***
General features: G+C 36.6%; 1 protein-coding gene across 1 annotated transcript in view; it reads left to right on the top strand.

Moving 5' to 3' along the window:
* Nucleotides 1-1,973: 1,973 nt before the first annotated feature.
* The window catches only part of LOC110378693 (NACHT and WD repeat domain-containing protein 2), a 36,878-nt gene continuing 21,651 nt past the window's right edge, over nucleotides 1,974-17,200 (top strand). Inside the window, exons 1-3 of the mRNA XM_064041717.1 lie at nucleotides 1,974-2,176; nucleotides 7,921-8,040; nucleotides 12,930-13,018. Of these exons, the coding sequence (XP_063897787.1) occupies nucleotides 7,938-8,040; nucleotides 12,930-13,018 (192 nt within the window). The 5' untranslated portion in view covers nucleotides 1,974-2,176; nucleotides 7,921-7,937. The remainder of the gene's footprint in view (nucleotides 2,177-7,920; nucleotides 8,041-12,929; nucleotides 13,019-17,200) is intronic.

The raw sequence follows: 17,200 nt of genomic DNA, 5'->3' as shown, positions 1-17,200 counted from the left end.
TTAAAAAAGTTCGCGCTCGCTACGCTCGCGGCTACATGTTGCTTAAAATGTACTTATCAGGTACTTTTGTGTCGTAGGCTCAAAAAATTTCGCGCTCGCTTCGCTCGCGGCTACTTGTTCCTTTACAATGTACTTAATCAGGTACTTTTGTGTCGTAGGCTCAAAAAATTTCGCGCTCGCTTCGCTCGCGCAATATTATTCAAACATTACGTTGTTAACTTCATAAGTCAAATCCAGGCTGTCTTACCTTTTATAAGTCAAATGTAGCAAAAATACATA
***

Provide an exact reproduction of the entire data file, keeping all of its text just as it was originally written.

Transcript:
General features: G+C 36.6%; 1 protein-coding gene across 1 annotated transcript in view; it reads left to right on the top strand.

Moving 5' to 3' along the window:
* Nucleotides 1-1,973: 1,973 nt before the first annotated feature.
* The window catches only part of LOC110378693 (NACHT and WD repeat domain-containing protein 2), a 36,878-nt gene continuing 21,651 nt past the window's right edge, over nucleotides 1,974-17,200 (top strand). Inside the window, exons 1-3 of the mRNA XM_064041717.1 lie at nucleotides 1,974-2,176; nucleotides 7,921-8,040; nucleotides 12,930-13,018. Of these exons, the coding sequence (XP_063897787.1) occupies nucleotides 7,938-8,040; nucleotides 12,930-13,018 (192 nt within the window). The 5' untranslated portion in view covers nucleotides 1,974-2,176; nucleotides 7,921-7,937. The remainder of the gene's footprint in view (nucleotides 2,177-7,920; nucleotides 8,041-12,929; nucleotides 13,019-17,200) is intronic.

The raw sequence follows: 17,200 nt of genomic DNA, 5'->3' as shown, positions 1-17,200 counted from the left end.
TTAAAAAAGTTCGCGCTCGCTACGCTCGCGGCTACATGTTGCTTAAAATGTACTTATCAGGTACTTTTGTGTCGTAGGCTCAAAAAATTTCGCGCTCGCTTCGCTCGCGGCTACTTGTTCCTTTACAATGTACTTAATCAGGTACTTTTGTGTCGTAGGCTCAAAAAATTTCGCGCTCGCTTCGCTCGCGCAATATTATTCAAACATTACGTTGTTAACTTCATAAGTCAAATCCAGGCTGTCTTACCTTTTATAAGTCAAATGTAGCAAAAATACATA